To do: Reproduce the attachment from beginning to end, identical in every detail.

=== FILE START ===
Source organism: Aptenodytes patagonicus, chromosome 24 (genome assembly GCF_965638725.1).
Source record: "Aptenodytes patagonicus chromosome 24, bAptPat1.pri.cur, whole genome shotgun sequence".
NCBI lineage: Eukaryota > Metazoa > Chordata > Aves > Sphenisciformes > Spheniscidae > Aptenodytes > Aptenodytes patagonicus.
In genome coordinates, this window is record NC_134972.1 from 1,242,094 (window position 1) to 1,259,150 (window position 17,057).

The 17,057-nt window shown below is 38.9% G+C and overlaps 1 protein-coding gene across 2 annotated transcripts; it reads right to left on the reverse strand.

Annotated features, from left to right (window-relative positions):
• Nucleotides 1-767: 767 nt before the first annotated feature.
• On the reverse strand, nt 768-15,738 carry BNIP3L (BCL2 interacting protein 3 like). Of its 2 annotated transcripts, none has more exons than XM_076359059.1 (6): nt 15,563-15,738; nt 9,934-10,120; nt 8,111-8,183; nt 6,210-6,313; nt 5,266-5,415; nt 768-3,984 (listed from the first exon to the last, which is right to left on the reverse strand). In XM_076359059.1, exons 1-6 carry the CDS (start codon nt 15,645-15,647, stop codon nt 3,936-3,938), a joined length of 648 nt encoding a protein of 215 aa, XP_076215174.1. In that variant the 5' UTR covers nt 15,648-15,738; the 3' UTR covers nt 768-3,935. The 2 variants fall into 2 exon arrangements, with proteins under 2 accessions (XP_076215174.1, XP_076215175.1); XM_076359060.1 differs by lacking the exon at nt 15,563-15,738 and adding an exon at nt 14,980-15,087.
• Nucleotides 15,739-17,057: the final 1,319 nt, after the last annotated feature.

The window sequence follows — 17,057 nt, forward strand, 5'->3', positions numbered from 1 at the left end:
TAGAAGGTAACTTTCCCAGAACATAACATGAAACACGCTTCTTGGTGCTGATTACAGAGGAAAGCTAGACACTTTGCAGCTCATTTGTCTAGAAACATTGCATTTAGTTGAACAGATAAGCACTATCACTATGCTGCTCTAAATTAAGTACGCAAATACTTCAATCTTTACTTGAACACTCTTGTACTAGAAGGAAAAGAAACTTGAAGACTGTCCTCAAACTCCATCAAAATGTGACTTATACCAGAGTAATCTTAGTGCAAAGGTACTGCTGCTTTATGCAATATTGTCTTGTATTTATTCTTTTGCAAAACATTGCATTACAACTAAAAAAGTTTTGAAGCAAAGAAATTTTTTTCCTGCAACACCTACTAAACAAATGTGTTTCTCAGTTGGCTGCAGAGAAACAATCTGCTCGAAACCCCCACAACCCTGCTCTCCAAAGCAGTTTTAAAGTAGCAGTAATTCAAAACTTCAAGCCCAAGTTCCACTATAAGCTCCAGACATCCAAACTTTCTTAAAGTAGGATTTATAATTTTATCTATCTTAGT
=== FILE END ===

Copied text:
Source organism: Aptenodytes patagonicus, chromosome 24 (genome assembly GCF_965638725.1).
Source record: "Aptenodytes patagonicus chromosome 24, bAptPat1.pri.cur, whole genome shotgun sequence".
NCBI lineage: Eukaryota > Metazoa > Chordata > Aves > Sphenisciformes > Spheniscidae > Aptenodytes > Aptenodytes patagonicus.
In genome coordinates, this window is record NC_134972.1 from 1,242,094 (window position 1) to 1,259,150 (window position 17,057).

The 17,057-nt window shown below is 38.9% G+C and overlaps 1 protein-coding gene across 2 annotated transcripts; it reads right to left on the reverse strand.

Annotated features, from left to right (window-relative positions):
• Nucleotides 1-767: 767 nt before the first annotated feature.
• On the reverse strand, nt 768-15,738 carry BNIP3L (BCL2 interacting protein 3 like). Of its 2 annotated transcripts, none has more exons than XM_076359059.1 (6): nt 15,563-15,738; nt 9,934-10,120; nt 8,111-8,183; nt 6,210-6,313; nt 5,266-5,415; nt 768-3,984 (listed from the first exon to the last, which is right to left on the reverse strand). In XM_076359059.1, exons 1-6 carry the CDS (start codon nt 15,645-15,647, stop codon nt 3,936-3,938), a joined length of 648 nt encoding a protein of 215 aa, XP_076215174.1. In that variant the 5' UTR covers nt 15,648-15,738; the 3' UTR covers nt 768-3,935. The 2 variants fall into 2 exon arrangements, with proteins under 2 accessions (XP_076215174.1, XP_076215175.1); XM_076359060.1 differs by lacking the exon at nt 15,563-15,738 and adding an exon at nt 14,980-15,087.
• Nucleotides 15,739-17,057: the final 1,319 nt, after the last annotated feature.

The window sequence follows — 17,057 nt, forward strand, 5'->3', positions numbered from 1 at the left end:
TAGAAGGTAACTTTCCCAGAACATAACATGAAACACGCTTCTTGGTGCTGATTACAGAGGAAAGCTAGACACTTTGCAGCTCATTTGTCTAGAAACATTGCATTTAGTTGAACAGATAAGCACTATCACTATGCTGCTCTAAATTAAGTACGCAAATACTTCAATCTTTACTTGAACACTCTTGTACTAGAAGGAAAAGAAACTTGAAGACTGTCCTCAAACTCCATCAAAATGTGACTTATACCAGAGTAATCTTAGTGCAAAGGTACTGCTGCTTTATGCAATATTGTCTTGTATTTATTCTTTTGCAAAACATTGCATTACAACTAAAAAAGTTTTGAAGCAAAGAAATTTTTTTCCTGCAACACCTACTAAACAAATGTGTTTCTCAGTTGGCTGCAGAGAAACAATCTGCTCGAAACCCCCACAACCCTGCTCTCCAAAGCAGTTTTAAAGTAGCAGTAATTCAAAACTTCAAGCCCAAGTTCCACTATAAGCTCCAGACATCCAAACTTTCTTAAAGTAGGATTTATAATTTTATCTATCTTAGT